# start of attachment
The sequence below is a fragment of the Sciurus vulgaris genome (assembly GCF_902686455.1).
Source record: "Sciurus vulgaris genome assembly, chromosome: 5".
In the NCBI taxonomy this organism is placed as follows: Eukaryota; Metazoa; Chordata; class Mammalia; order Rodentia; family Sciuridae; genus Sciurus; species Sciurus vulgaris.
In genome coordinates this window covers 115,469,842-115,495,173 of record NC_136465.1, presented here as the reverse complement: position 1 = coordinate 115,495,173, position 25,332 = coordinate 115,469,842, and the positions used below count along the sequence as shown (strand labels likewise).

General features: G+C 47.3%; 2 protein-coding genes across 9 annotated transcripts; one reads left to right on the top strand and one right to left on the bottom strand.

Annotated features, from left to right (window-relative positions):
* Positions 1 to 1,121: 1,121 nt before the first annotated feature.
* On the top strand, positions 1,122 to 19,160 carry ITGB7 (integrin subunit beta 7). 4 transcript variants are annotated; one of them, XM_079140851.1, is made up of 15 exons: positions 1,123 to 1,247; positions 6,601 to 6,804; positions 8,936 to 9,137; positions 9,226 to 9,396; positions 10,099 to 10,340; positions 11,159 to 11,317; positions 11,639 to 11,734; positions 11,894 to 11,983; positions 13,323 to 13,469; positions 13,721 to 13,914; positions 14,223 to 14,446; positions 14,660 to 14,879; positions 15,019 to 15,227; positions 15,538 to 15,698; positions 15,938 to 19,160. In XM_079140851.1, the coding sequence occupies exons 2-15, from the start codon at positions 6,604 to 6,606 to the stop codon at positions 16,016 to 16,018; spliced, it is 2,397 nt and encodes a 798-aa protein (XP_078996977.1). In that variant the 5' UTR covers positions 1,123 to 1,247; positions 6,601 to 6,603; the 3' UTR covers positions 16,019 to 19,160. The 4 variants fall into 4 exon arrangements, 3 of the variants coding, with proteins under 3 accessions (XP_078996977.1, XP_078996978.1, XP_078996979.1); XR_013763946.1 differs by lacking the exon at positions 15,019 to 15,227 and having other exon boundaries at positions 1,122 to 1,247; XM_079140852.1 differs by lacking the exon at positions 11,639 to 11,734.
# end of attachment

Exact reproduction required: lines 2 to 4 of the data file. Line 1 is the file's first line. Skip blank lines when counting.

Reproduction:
Source record: "Sciurus vulgaris genome assembly, chromosome: 5".
In the NCBI taxonomy this organism is placed as follows: Eukaryota; Metazoa; Chordata; class Mammalia; order Rodentia; family Sciuridae; genus Sciurus; species Sciurus vulgaris.
In genome coordinates this window covers 115,469,842-115,495,173 of record NC_136465.1, presented here as the reverse complement: position 1 = coordinate 115,495,173, position 25,332 = coordinate 115,469,842, and the positions used below count along the sequence as shown (strand labels likewise).